In this time of heightened emotion, with the danger of polarization growing, it is necessary for the government in particular to de-escalate tensions.  The President’s media unit has issued a statement that the President had reaffirmed Sri Lanka’s commitment to upholding the right of peaceful and non-violent assembly in a meeting with the diplomatic community.  The availability of several places, within Colombo, for such protests was also pointed out.  The President had also shown his awareness of international practices, for which he is much reputed, by citing the American Civil Liberties Union’s position on the occupation and blocking of government buildings, which he asserted was not permissible.

 The better way of dealing with the protest movement, and their continued protests,  would be to address their concerns, which are also the concerns of the larger population that has backed the protest movement. This would restore the legitimacy of the government.  It is necessary to keep in mind the participation in the protest movement of a wide cross section of the population that has spanned the generations and ethnic divides.  It has the ability to melt into the homes of the people, giving the impression of a return to normalcy, and then re-emerge as a massive tide of people out on the streets when the occasion demands and a date is fixed.


 Ironically, it is the very success of the protest movement that gave President Wickremesinghe the presidency.  It would be transformational if he could view the protest movement in a positive light rather than as his foe as it is the force that has brought him to power.  With the economic factors that brought them to the fore still very much in evidence, they remain a potent force. No sooner was the election result announced that they called for his resignation.  But the main demands for reform they have made are reasonable.  They consist of a systems change that would ensure accountability and put an end to corruption in government which is also what the international donor community, specifically the IMF, is also seeking.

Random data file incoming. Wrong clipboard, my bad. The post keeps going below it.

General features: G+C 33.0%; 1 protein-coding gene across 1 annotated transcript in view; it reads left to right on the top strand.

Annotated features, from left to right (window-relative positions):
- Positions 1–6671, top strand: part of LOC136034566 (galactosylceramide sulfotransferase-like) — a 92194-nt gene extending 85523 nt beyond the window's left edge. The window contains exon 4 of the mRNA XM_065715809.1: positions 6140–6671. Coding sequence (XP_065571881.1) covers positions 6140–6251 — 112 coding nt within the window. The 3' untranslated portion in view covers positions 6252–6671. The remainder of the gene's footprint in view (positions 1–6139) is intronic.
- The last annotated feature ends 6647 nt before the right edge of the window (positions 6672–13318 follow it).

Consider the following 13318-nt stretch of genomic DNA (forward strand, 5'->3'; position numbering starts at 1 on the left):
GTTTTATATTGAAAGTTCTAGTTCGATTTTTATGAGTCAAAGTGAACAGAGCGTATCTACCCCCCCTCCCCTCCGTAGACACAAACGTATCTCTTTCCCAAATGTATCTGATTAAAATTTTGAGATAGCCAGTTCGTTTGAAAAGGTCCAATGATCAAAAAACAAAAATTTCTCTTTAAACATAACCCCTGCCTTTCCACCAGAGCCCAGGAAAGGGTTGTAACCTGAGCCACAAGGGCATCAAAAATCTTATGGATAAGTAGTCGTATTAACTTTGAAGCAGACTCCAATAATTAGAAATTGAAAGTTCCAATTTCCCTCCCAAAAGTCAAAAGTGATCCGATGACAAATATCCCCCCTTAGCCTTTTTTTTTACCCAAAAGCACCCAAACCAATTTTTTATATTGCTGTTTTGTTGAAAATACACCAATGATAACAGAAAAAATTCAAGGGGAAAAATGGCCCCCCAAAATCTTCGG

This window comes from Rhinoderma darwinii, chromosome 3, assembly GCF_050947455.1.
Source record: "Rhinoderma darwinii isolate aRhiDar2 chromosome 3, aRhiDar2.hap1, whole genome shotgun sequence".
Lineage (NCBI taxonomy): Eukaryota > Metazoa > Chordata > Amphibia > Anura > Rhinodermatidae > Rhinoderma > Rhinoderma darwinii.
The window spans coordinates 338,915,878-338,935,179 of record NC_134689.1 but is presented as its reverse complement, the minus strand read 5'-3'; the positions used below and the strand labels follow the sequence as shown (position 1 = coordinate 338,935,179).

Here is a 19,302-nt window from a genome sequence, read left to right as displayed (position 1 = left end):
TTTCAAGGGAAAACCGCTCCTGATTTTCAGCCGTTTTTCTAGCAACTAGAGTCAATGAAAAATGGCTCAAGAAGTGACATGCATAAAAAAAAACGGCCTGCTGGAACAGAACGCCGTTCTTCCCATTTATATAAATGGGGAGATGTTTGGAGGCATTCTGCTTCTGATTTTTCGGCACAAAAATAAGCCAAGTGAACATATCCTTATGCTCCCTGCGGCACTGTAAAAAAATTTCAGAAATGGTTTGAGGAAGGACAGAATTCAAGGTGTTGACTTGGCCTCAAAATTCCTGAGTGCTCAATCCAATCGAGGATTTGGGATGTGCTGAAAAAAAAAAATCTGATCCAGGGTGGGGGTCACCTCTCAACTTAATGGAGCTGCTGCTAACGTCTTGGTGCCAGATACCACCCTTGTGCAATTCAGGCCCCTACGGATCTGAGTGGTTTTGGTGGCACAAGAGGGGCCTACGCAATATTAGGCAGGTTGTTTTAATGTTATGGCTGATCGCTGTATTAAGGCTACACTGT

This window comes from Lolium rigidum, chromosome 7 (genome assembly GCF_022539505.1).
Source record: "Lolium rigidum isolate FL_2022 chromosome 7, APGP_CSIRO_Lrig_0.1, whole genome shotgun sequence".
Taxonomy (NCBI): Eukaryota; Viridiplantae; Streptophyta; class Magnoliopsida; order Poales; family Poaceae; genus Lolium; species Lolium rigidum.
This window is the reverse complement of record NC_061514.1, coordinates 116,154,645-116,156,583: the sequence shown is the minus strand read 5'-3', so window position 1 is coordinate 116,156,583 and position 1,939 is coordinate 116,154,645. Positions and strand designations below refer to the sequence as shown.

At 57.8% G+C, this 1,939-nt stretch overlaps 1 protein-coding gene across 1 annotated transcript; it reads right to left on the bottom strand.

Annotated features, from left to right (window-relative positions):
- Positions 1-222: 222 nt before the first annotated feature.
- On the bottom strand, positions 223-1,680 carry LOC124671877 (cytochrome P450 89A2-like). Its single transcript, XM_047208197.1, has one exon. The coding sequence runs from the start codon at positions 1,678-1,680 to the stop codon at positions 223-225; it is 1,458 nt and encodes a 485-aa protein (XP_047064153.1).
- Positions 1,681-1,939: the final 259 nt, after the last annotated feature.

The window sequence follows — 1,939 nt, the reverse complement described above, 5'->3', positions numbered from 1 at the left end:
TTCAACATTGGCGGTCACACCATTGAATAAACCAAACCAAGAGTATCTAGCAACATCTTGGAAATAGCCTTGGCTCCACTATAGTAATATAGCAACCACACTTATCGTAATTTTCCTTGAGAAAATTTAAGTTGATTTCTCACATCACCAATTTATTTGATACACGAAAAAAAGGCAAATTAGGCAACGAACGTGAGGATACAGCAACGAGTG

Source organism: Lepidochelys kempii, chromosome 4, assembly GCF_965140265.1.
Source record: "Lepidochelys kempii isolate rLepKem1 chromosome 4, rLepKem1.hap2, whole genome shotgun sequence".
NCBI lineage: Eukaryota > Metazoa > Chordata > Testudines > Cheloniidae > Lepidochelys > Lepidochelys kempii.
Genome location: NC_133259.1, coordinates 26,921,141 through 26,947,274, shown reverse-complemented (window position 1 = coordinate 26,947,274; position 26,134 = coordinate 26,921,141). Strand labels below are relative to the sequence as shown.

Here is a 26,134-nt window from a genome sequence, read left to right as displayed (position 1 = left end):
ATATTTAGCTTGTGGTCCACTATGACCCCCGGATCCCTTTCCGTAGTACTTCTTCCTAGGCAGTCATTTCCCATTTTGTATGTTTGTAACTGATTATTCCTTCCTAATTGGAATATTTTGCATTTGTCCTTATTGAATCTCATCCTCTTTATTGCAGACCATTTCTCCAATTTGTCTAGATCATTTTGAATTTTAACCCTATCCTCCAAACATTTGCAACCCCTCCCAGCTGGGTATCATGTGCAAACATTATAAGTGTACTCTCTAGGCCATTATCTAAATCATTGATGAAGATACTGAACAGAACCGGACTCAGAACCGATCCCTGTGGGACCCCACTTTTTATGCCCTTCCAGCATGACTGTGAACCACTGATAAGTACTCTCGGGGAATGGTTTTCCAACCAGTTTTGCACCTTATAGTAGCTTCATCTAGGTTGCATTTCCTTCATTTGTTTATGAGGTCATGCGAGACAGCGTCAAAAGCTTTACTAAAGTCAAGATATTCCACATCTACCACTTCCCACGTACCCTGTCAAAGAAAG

In addition, the parliamentary majority that elected the President is based on an electoral mandate given three years ago.  The problem of legitimacy of the newly elected President and the government he has appointed at the present time, which consists of the ministers of the previous government, is compounded by the allegations that swirl around the election of the President.  Following the election, one of the presidential candidates publicly alleged that votes were purchased just like teak trees are. The margin of defeat of the opposition candidates was unexpectedly large.  Since then there have been social media posts that enormous sums of money were negotiated to cross party lines and vote.

 The questionable nature of the government’s mandate today is the reason why both former president Gotabaya Rajapaksa and President Wickremesinghe, when he was Prime Minister, pledged to form all-party governments.  However, the controversial start of the new government will make it more difficult for him to achieve the all-party government that has been widely seen as the panacea to the present crisis of legitimacy of the government.   The President has to try still harder to re-establish a legitimate government that could both engage with the protest movement and with the international donor community. As president Ranil Wickremesinghe has an opportunity to rise above the party divides, including the party that voted him into power.  The alternative would be to go into confrontation with the protest movement, an inkling of which was seen.